Audiologists specialize in diagnosing and treating hearing-related issues
Do I Need to See an Audiologist?
Did you know that 28.8 million Americans suffer from hearing loss? If you find yourself asking people to repeat themselves or you’re blaring the TV or radio so loud that it hurts other people’s ears, there’s a good chance you’re one of those individuals in need of help. Hearing loss, as the numbers indicate, is common. In fact, the National Institute on Deafness and Other Communication Disorders (NIDCD) estimating that approximately 15 percent of American adults aged 18 and older report some trouble hearing. If you are one of those individuals, it is time to make an appointment with an audiologist.
What is an audiologist?
Before making an appointment, it is good to understand what an audiologist does and how one can help you. An audiologist is a healthcare professional who works to provide care in the prevention, identification, diagnosis and treatment of hearing, balance and other auditory disorders.
Audiologists work in many different types of facilities and settings, including nonresidential health care facilities such as private practices, hospitals and residential healthcare facilities, such as nursing homes or assisted living communities, day treatments centers or home health agencies. Some audiologists can be found in educational settings; according to the American Speech-Language-Hearing Association, roughly 8 percent of audiologists work in schools and another 7 percent work in colleges or universities. After all, hearing loss isn’t necessarily related to age; the NIDCD reports that one in eight Americans age 12 and older have hearing loss in both ears.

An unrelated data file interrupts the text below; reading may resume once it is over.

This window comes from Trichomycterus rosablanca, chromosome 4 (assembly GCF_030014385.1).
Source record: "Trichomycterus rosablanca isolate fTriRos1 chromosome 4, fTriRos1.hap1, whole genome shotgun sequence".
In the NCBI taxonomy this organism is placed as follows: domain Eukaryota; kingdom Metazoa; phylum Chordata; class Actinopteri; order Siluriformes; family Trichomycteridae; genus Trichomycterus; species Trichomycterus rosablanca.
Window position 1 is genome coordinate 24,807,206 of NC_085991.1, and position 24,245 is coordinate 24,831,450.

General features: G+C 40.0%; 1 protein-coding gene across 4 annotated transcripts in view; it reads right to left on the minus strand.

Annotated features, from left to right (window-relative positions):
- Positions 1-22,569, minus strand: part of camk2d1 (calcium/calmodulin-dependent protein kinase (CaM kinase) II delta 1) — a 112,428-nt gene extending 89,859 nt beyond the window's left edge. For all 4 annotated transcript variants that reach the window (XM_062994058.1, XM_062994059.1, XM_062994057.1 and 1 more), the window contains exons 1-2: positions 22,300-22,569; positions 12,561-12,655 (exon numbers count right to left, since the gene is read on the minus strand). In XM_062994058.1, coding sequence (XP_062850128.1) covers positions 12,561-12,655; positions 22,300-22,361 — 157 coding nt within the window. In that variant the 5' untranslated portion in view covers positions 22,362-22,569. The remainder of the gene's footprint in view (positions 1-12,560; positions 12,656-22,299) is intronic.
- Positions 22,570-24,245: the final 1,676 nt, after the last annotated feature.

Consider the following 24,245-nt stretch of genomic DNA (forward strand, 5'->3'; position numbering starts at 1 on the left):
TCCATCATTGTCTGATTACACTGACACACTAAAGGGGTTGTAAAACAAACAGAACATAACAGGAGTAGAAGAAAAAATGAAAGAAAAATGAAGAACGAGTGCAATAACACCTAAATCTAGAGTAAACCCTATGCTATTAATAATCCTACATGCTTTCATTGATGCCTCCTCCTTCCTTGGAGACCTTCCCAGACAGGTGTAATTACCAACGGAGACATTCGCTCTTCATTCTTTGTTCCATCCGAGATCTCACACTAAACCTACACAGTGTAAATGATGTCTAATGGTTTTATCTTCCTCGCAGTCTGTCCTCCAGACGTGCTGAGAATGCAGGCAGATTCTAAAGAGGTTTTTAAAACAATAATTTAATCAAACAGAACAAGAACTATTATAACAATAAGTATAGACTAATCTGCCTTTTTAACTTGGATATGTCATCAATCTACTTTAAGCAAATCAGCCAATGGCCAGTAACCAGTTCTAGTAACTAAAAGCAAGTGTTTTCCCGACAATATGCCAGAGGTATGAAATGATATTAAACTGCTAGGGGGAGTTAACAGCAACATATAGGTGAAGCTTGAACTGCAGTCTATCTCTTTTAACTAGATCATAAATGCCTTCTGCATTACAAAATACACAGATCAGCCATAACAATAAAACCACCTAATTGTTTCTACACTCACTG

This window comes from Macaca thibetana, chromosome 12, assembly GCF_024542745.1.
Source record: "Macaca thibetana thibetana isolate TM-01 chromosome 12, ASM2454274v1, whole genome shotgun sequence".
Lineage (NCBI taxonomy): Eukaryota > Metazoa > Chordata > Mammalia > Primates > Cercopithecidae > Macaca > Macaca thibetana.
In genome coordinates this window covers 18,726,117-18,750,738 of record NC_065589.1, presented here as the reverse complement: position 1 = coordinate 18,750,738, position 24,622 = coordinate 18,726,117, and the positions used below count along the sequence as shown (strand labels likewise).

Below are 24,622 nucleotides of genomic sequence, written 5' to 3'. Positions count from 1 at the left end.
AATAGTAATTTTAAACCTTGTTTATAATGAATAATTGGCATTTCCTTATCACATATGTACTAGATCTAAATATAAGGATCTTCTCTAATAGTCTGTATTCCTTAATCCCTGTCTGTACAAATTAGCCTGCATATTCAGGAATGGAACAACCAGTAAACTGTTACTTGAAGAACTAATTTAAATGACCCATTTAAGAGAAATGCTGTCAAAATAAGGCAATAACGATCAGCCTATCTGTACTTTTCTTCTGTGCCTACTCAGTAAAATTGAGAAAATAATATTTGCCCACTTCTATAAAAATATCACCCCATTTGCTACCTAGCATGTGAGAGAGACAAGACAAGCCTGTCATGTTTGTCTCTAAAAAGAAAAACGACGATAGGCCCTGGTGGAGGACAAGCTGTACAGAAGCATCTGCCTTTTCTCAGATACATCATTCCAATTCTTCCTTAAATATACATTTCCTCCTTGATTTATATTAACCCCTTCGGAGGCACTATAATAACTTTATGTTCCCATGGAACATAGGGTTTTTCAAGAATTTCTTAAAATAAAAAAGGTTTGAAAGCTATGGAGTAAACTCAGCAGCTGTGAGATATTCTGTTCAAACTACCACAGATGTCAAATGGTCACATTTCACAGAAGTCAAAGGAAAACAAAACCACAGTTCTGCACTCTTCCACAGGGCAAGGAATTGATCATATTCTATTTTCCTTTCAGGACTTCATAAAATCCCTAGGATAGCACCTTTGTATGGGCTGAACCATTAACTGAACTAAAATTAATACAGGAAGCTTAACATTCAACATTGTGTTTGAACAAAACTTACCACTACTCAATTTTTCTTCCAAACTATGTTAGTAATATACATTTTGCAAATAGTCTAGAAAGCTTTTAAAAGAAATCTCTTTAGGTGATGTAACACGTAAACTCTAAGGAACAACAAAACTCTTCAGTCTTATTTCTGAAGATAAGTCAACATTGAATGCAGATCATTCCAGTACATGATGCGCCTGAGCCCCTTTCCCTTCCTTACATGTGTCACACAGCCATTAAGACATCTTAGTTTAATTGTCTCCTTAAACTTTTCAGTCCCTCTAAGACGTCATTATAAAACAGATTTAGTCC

What to expect from an audiologist
When you suspect you have hearing loss, it is important to understand the mechanics of the auditory system. An audiologist will teach a patient about how hearing works and why hearing loss occurs to help them better understand their hearing loss. For example, an audiologist will teach patients why they think people are mumbling, why they can hear but not understand some words or why they have difficulties hearing female or children’s voices. Moreover, an audiologist will also help teach the family on an individual’s hearing loss to help the family communicate more effectively.
Diagnosis and treatment
Along with educating a patient about the auditory system and hearing loss, an audiologist will examine, diagnose and provide treatment to an individual. During an examination, an audiologist will collect an individual’s hearing history, perform tests and interpret results in order to provide the best therapeutic options for an individual. The audiologist will work with the patient to ensure the treatment, whether its hearing aids, cochlear implants or other assistive listening device, is well understood so the patient will enjoy maximum benefits.